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    • Maurice, this is brilliant! Thank you for posting this link. I understand and share your thought about the “multiple personality” we all have in terms of multiple ways of seeing and perceiving and therefore expressing the world through a wider range of “languages”. When we talk about multilingualism we never mention the capacity of acquiring also the different sociolects,and the diastratic and diaphasic dimensions (see Coseriu 1981 for these). About the other “items besides language that causes these shifts” you mention: they are all very important for our language (or code) choice. Let’s think about this and see if we can find more “triggers” for these shifts…

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  6. People have noticed the personality shift in me when I change languages. Some English speakers have said I sound angry when I speak Arabic, even when I’m asking where the store is.

    What I love about languages is that I can synthesize all the “personalities” I’ve picked up among my languages. I can appropriate the different personality traits that come out at different times with different languages. I can talk about things “like a Russian” or so and take advantage of what I’ve learned from integrating into one or another culture. My personality is so much more complex and rounded out thanks to my languages.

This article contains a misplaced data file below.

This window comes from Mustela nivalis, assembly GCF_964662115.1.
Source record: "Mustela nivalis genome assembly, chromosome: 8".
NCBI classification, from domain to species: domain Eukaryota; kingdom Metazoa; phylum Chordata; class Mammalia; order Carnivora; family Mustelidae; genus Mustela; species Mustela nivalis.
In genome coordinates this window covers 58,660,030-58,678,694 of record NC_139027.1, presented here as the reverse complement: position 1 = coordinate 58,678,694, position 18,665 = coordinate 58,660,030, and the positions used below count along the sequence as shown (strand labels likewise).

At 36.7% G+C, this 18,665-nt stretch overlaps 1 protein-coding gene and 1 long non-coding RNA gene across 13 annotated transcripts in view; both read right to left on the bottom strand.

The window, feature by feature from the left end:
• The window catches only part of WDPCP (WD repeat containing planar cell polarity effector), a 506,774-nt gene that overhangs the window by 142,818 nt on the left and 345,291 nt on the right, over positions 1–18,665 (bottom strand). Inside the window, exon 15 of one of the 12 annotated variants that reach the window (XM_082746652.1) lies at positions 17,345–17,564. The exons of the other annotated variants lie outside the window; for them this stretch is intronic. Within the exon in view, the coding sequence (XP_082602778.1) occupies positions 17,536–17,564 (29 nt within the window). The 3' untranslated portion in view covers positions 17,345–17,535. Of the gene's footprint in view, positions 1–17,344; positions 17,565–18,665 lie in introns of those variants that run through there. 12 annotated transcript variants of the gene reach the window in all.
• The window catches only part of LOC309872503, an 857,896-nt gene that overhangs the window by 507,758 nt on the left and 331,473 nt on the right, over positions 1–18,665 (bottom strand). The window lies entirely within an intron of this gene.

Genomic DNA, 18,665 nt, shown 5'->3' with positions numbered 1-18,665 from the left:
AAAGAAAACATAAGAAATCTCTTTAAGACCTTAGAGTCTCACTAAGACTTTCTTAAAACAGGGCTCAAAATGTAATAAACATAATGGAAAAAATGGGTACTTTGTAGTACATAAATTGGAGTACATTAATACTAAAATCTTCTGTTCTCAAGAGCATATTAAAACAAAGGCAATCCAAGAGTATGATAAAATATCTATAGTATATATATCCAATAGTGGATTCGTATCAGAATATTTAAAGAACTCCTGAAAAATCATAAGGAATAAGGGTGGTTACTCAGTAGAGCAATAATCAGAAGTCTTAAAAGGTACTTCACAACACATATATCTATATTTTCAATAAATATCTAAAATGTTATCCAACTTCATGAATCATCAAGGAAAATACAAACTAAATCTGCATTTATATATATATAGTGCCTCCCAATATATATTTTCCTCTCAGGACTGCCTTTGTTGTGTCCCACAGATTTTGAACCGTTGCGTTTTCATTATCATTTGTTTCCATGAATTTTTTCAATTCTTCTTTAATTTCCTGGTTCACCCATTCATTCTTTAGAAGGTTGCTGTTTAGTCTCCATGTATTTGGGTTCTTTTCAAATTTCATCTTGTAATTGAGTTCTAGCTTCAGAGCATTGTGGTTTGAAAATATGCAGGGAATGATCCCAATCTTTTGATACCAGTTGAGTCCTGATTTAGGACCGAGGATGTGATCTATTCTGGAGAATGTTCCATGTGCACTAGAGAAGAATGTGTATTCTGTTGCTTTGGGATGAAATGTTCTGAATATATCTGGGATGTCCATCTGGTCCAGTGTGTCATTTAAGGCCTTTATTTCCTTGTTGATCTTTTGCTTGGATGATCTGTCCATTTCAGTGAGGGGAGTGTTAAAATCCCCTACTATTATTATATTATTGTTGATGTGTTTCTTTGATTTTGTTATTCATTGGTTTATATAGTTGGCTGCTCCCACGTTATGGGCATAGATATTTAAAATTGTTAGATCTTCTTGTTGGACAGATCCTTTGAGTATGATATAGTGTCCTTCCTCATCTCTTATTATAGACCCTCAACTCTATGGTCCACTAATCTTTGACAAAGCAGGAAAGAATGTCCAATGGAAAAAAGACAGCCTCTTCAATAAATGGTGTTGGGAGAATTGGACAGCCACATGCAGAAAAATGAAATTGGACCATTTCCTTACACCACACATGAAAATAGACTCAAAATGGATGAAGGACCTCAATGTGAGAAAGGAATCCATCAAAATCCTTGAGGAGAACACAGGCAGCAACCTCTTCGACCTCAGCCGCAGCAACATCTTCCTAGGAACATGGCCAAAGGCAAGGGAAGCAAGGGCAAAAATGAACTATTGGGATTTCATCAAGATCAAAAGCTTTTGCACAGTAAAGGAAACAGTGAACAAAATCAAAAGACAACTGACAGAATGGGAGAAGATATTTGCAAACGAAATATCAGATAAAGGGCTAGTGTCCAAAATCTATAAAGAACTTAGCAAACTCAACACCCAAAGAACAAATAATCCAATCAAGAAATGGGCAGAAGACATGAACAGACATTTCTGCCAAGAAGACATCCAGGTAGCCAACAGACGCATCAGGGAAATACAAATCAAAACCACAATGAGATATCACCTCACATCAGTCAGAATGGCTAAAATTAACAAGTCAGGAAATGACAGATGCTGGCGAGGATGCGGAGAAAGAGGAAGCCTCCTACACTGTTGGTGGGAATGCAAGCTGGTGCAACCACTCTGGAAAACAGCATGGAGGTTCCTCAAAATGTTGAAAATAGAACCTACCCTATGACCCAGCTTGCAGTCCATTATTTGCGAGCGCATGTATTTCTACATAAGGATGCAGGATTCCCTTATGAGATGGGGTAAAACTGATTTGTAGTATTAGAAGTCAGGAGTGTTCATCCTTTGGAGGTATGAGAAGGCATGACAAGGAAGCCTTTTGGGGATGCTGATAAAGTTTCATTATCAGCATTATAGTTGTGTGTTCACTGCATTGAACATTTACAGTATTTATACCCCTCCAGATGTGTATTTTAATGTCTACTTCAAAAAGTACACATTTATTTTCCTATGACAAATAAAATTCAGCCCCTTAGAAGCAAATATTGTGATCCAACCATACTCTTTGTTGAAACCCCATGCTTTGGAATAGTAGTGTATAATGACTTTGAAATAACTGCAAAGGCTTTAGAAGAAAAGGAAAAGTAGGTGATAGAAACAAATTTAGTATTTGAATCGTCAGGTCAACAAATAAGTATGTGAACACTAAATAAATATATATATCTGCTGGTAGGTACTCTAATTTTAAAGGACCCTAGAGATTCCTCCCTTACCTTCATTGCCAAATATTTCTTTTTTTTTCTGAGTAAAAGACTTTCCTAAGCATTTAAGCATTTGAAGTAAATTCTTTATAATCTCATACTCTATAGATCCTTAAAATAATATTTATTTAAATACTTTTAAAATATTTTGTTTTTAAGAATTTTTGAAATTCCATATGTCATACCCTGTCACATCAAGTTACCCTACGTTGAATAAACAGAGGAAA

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  7. Is it really a personality shift that takes place when you’re changing languages? Or is it more that when you speak another language you’re whole expression changes? I think there’s a thin line between the “personality shift” considered as a disorder (i.e. borderline etc.) and the change of expression of part of ourselves while changing the language. For example, if I talk German, I tend to be much more rational or let’s say, that when I express some emotion in German it’s perceived less “emotional” than if I say it in Italian or French. Maybe that’s only stereotypes about these languages that are perceived by others. Anyway, I feel different when I speak the languages I know and I sound different too. In every language I experience another part of myself in a more intense way. It’s not that I change personality, I just can express better part of my personality by changing to another language. I don’t know if this sounds clear enough. – I think that our personalities really gain a lot if we talk more languages and learn more about other cultures. It’s like if you have more colours to paint a painting. The more colours and shades of colours you have, the more colorful the picture can get – if you use the colours wisely…